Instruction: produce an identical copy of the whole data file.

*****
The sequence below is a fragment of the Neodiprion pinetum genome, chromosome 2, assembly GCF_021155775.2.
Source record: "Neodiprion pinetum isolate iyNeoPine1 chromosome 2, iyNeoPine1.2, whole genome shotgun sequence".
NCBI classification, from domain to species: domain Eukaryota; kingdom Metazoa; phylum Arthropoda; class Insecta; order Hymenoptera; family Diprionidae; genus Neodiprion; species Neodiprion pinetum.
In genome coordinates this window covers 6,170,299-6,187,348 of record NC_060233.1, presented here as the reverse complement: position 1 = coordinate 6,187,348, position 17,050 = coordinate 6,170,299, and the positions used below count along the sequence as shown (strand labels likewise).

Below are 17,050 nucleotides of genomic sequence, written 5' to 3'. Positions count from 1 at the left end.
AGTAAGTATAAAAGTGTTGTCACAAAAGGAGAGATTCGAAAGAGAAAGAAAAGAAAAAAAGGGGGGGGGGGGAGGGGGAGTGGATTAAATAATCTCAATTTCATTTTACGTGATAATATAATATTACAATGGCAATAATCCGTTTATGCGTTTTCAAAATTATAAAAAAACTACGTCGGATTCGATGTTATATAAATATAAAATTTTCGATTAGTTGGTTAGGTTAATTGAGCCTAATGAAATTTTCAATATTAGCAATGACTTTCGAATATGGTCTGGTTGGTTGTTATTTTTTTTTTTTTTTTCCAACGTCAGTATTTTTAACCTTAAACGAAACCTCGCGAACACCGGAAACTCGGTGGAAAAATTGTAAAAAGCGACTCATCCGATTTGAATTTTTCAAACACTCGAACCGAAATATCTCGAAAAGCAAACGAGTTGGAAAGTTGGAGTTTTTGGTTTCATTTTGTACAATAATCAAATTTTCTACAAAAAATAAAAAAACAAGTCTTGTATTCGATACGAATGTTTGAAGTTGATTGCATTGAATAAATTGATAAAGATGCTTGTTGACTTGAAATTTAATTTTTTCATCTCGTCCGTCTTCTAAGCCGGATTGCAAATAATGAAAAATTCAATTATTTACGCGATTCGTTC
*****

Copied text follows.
The sequence below is a fragment of the Neodiprion pinetum genome, chromosome 2, assembly GCF_021155775.2.
Source record: "Neodiprion pinetum isolate iyNeoPine1 chromosome 2, iyNeoPine1.2, whole genome shotgun sequence".
NCBI classification, from domain to species: domain Eukaryota; kingdom Metazoa; phylum Arthropoda; class Insecta; order Hymenoptera; family Diprionidae; genus Neodiprion; species Neodiprion pinetum.
In genome coordinates this window covers 6,170,299-6,187,348 of record NC_060233.1, presented here as the reverse complement: position 1 = coordinate 6,187,348, position 17,050 = coordinate 6,170,299, and the positions used below count along the sequence as shown (strand labels likewise).

Below are 17,050 nucleotides of genomic sequence, written 5' to 3'. Positions count from 1 at the left end.
AGTAAGTATAAAAGTGTTGTCACAAAAGGAGAGATTCGAAAGAGAAAGAAAAGAAAAAAAGGGGGGGGGGGGAGGGGGAGTGGATTAAATAATCTCAATTTCATTTTACGTGATAATATAATATTACAATGGCAATAATCCGTTTATGCGTTTTCAAAATTATAAAAAAACTACGTCGGATTCGATGTTATATAAATATAAAATTTTCGATTAGTTGGTTAGGTTAATTGAGCCTAATGAAATTTTCAATATTAGCAATGACTTTCGAATATGGTCTGGTTGGTTGTTATTTTTTTTTTTTTTTTCCAACGTCAGTATTTTTAACCTTAAACGAAACCTCGCGAACACCGGAAACTCGGTGGAAAAATTGTAAAAAGCGACTCATCCGATTTGAATTTTTCAAACACTCGAACCGAAATATCTCGAAAAGCAAACGAGTTGGAAAGTTGGAGTTTTTGGTTTCATTTTGTACAATAATCAAATTTTCTACAAAAAATAAAAAAACAAGTCTTGTATTCGATACGAATGTTTGAAGTTGATTGCATTGAATAAATTGATAAAGATGCTTGTTGACTTGAAATTTAATTTTTTCATCTCGTCCGTCTTCTAAGCCGGATTGCAAATAATGAAAAATTCAATTATTTACGCGATTCGTTC